2. We all want to go shopping, but going shopping with a local on a Sunday at the Pisac Market in Cusco provides a cultural experience you won’t find anywhere else. You’ll learn which traditional and authentic art pieces are worth buying, and how to make a really great deal – in Quechua.
  3. Experience the Cajamarca Carnival held every February where events include the decoration of cars, the public mocking of public figures, and dance, music, and lots of food. Also keep in mind that to really attend the Cajamarca Carnival, you will likely be soaked with water by the time you leave.
  4. To be in South America, and not find yourself in a rich rainforest is simply a shame. Try a rafting trip and a hiking excursion where you’ll witness amazing wildlife you won’t see anywhere else.
  5. Eat at least one meal with a Peruvian family. You may be trying new foods (such as Roasted Cuy – also known as guinea pig- a delicacy in Peru), but you’ll also make new friends in the process.

To experience all that Peru has to offer, join us on one of our many tours to explore Peru.

What would you recommend a traveler do in Peru?

What You Need to Know About Machu Picchu

Tuesday, June 8th, 2010
A stone archway of Machu Picchu with the Andes in the background

A stone archway of Machu Picchu with the Andes in the background

Nobody wants to stand at a nice reception when an acquaintance announces she just got back from the absolutely fabulous Machu Picchu and have no idea what the fuss is all about. To make sure that never happens to you, here are the basics about Peru’s Machu Picchu so you can be as smart and cultured as the next guy.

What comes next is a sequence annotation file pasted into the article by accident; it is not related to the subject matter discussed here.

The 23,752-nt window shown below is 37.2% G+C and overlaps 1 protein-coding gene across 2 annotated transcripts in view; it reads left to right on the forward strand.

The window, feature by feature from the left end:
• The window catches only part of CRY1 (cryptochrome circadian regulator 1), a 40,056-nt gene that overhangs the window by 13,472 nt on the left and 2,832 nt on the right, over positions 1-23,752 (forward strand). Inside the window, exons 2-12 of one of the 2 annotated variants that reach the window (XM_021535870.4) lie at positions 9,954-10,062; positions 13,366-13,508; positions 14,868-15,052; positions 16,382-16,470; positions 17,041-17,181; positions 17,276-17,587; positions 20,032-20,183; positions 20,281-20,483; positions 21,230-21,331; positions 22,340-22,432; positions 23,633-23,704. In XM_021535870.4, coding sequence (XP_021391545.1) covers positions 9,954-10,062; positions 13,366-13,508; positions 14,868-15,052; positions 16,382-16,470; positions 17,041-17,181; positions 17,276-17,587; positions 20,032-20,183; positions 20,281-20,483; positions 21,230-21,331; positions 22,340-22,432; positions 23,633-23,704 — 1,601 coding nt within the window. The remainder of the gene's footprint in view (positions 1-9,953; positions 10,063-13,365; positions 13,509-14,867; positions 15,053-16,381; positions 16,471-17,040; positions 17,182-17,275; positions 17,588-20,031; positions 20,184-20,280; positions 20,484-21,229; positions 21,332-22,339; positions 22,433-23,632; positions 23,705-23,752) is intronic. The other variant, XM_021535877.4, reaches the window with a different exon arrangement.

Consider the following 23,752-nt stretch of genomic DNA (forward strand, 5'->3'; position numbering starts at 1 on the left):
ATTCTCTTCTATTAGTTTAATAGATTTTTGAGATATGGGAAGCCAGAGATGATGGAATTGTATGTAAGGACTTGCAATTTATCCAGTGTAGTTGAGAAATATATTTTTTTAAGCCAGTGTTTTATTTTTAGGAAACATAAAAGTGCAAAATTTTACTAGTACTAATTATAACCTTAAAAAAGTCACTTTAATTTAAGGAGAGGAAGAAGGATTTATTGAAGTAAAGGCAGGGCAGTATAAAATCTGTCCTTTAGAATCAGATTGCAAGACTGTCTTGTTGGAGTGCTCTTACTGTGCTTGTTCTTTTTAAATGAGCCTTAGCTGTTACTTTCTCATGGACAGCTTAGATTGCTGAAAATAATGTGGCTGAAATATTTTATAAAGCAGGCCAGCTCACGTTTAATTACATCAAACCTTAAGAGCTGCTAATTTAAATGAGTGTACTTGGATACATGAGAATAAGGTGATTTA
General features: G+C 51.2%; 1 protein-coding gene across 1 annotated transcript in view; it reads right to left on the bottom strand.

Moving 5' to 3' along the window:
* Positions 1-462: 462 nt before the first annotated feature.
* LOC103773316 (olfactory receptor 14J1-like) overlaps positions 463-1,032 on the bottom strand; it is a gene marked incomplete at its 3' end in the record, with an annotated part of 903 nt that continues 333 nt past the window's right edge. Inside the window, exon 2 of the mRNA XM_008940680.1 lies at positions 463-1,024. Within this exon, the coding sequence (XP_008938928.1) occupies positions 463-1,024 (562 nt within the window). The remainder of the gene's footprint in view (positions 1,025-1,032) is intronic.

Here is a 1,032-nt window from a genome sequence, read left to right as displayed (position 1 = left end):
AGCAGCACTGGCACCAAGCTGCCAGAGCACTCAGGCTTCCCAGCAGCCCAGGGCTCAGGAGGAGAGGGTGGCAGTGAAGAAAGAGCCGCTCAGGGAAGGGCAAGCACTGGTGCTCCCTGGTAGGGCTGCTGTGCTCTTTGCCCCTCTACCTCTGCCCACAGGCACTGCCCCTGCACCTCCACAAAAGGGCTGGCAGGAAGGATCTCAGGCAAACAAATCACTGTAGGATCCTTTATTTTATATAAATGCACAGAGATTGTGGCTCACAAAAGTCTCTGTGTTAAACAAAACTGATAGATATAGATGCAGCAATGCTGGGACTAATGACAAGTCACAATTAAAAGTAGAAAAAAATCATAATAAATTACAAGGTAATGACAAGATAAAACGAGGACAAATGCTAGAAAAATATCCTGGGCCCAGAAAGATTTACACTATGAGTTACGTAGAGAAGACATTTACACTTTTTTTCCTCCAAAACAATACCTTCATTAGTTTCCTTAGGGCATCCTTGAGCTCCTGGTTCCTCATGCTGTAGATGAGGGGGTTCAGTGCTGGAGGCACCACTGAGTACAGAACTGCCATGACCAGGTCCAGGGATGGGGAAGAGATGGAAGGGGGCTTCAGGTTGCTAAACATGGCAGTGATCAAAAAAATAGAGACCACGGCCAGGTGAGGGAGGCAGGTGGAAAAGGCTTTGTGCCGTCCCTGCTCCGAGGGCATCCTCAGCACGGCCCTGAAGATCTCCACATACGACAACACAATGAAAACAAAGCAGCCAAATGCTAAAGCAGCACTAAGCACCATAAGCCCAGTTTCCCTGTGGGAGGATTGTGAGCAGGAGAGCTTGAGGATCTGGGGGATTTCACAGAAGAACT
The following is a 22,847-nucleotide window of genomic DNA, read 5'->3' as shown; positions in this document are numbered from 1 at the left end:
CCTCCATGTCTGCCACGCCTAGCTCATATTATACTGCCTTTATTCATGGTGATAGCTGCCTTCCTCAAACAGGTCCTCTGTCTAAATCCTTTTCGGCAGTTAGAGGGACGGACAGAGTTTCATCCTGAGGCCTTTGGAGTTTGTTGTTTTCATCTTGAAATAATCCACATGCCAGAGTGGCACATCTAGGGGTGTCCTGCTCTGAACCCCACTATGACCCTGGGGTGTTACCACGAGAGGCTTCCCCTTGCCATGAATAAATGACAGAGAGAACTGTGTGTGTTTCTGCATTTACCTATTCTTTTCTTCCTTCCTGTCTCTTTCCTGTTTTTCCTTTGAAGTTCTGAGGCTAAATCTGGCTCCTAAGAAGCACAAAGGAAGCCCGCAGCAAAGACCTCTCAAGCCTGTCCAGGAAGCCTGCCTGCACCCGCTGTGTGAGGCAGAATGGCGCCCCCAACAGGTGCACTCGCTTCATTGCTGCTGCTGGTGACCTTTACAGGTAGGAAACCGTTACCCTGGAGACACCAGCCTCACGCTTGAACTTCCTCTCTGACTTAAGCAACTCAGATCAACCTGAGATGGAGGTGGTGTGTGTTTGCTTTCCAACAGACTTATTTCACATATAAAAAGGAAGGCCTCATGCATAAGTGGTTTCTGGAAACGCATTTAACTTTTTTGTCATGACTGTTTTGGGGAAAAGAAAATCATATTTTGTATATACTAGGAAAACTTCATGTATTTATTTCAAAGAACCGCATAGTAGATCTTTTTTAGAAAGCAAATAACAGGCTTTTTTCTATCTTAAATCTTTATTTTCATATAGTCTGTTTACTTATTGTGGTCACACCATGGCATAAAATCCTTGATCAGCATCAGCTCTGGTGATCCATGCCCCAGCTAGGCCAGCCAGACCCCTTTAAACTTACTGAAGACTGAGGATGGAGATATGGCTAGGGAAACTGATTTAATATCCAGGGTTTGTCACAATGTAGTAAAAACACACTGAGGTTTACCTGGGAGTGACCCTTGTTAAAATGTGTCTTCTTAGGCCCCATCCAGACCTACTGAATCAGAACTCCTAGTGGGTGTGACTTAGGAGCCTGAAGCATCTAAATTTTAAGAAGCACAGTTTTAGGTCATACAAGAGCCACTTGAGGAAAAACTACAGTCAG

1. Machu Picchu is Quechua for ”Big Mountain.” The Quechua are the indigenous people of Peru, and the archaoelogical site of Machu Picchu is located south of the equator in the Andes Mountains and outside the city of Cuzco. But the location of the ruins is truly amazing as it sits in between the Machu Picchu and Huayna Picchu mountains, making it difficult to approach and easily defensible in an attack.
  2. The city was built in 1450 at the height of the Incan Empire. By 1572, the city was abandoned, but there is some confusion as to why. It doesn’t appear that the Spanish conquistadors defaced or damaged any part of Machu Picchu, so it is thought that smallpox, which the Spanish brought from Europe, may have been a major factor in the fall of the city.
  3. The buildings located at the site were very well built using a technique called ashlar. This involved cutting blocks of stone and stacking them without the use of mortar. The result is a long-lasting, earthquake-proof structure.
  4. Popular culture has cited Hiram Bingham as the person who “discovered” Machu Picchu in 1911. However, there is some evidence that he wasn’t the first non-Native to stumble upon the site. Simone Waisbard, a longtime researcher in Cuzco, believes three men named Enrique Palma, Gabino Sánchez, and Agustín Lizárragal left their identities inscribed on a rock at the site on July 14, 1901. Others believe a German businessman named Augusto Berns looted the site – a common practice at the time—in 1867. Physical evidence has shown Machu Picchu to be listed on maps as early as 1874. While Bingham gets the most credit today, there may have been other visitors prior to his notable arrival in 1911.
  5. In 1983, Machu Picchu was designated an UNESCO World Heritage Site and was described as “an absolute masterpiece of architecture and a unique testimony to the Inca civilization.”

With these little tidbits in your back pocket, you can be the hit at the party too—or at least answer that Final Jeopardy question and impress your friends.

Have you been to Machu Picchu? Share below.

Want to go? Peru is truly amazing! We still have room on our 2010 tours, or you can plan for 2011!